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Publication numberUS2945341 A
Publication typeGrant
Publication dateJul 19, 1960
Filing dateSep 17, 1956
Priority dateSep 17, 1956
Publication numberUS 2945341 A, US 2945341A, US-A-2945341, US2945341 A, US2945341A
InventorsChetwynd Earl G, Griffin Anthony L
Original AssigneeChetwynd Earl G, Griffin Anthony L
Export CitationBiBTeX, EndNote, RefMan
External Links: USPTO, USPTO Assignment, Espacenet
Parking meter
US 2945341 A
Abstract  available in
Images(3)
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Claims  available in
Description  (OCR text may contain errors)

y 1960 A. L. GRIFFIN ETAL PARKING METER 3 Sheets-Sheet 1 Filed Sept. 17, 1956 .n m m o A "WV. arm H e L 0 a n! 0 5 m mm. w 3 m F j \n a w 5 July 19, 1960 A. l GRIFFIN ETA!- 2,945,341

PARKING METER Filed Sept. 17, 1956 a Sheets-Sheet s Fig.7

Anthony L. Griffin Earl G. Chefwynd INVENTORS United States Patent PARKING METER Anthony L. Griffin, 107 Davidson St., Amsterdam,

N.Y., and Earl G. Chetwynd, 6 Steele Ave., Gloversville, N.Y.

Filed Sept. 17, 1956, Ser. No. 610,170

2 Claims. (Cl. 58-142) This invention relates to a parking meter and more particularly to a device adapted to be actuated upon approach of a vehicle and upon movement of the vehicle away from the parking meter.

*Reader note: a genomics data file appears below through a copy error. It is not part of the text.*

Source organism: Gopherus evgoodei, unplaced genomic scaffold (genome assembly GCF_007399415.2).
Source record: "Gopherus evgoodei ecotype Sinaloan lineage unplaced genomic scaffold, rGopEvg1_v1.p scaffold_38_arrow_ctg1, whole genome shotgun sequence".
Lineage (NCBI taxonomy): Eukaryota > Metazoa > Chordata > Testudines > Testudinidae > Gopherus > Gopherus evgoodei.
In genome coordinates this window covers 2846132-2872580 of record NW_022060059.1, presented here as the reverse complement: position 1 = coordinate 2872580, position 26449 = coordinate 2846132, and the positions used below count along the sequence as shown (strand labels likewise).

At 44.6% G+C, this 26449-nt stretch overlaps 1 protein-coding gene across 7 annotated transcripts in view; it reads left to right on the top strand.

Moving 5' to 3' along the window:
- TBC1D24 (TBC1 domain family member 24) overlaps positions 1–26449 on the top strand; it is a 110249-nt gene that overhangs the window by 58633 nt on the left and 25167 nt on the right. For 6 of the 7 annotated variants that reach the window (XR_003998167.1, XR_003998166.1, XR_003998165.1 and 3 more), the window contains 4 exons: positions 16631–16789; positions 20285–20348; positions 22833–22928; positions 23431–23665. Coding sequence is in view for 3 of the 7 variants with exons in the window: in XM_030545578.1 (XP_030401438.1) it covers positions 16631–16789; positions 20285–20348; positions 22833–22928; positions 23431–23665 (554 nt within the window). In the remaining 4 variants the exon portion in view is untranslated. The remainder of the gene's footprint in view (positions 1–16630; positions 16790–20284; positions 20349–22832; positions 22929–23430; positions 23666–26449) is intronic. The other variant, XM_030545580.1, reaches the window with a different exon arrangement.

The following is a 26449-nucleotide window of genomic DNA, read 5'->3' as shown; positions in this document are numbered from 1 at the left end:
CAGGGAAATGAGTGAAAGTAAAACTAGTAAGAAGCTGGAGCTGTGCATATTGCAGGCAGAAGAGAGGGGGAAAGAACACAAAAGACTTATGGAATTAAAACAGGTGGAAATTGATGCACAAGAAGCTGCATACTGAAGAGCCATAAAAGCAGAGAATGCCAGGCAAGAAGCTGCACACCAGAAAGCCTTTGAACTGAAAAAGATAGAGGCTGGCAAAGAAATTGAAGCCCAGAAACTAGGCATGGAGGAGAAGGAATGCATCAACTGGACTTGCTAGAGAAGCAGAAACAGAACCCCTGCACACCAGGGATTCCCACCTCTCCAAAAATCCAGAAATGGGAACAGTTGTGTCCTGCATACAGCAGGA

The primary object of the present invention resides in the provision of a parking meter having means for automatically setting the meter for operation upon the be reset to zero upon release of the canceller mechanism 24. The timer 20 causes movement of a'visual signal 41 to a position in alignment with a glass window 28 which has suitable indicia 30, thereon as is conventional for indicating the amount of unexpired timeremaining to the person parking.

The timer 20 includes conventional gearing which drives escapement 32. The essence of the invention lies particularly in the variable gear means between main spring 34 fixed to main spring shaft 33 and gear 55 which drives escapement 32 through conventional means as denoted. Fixed to the main spring shaft 33 is a approach of a vehicle and further having means for i resetting a clock work mechanism to a zero position as the vehicle drives away.

The construction of this invention features the use of a capacity operated relay for actuating a solenoid which controls a gear shift mechanism associated with a clockwork mechanism or timer which is coin controlled so that the clockwork mechanism may be set for use as a vehicle approaches and is returned to a zero setting as the vehicle drives away.

Still further objects and features of this'invention reside in the provision of a clockwork mechanism which employs a transistorized and printed circuit so arranged that the entire mechanism may be mounted conveniently within the parking meter.

These, together with the various ancillary objects and features of the invention which will become apparent as the following description proceeds, are attained by this parking meter, a preferred embodiment of which has been illustrated in the accompanying drawings, by way of example only, wherein: p

Figure l is a front elevational view of the parking meter comprising the present invention;

Figure 2 is a vertical sectional detail view illustrating the arrangement of parts incorporated in the parking meter;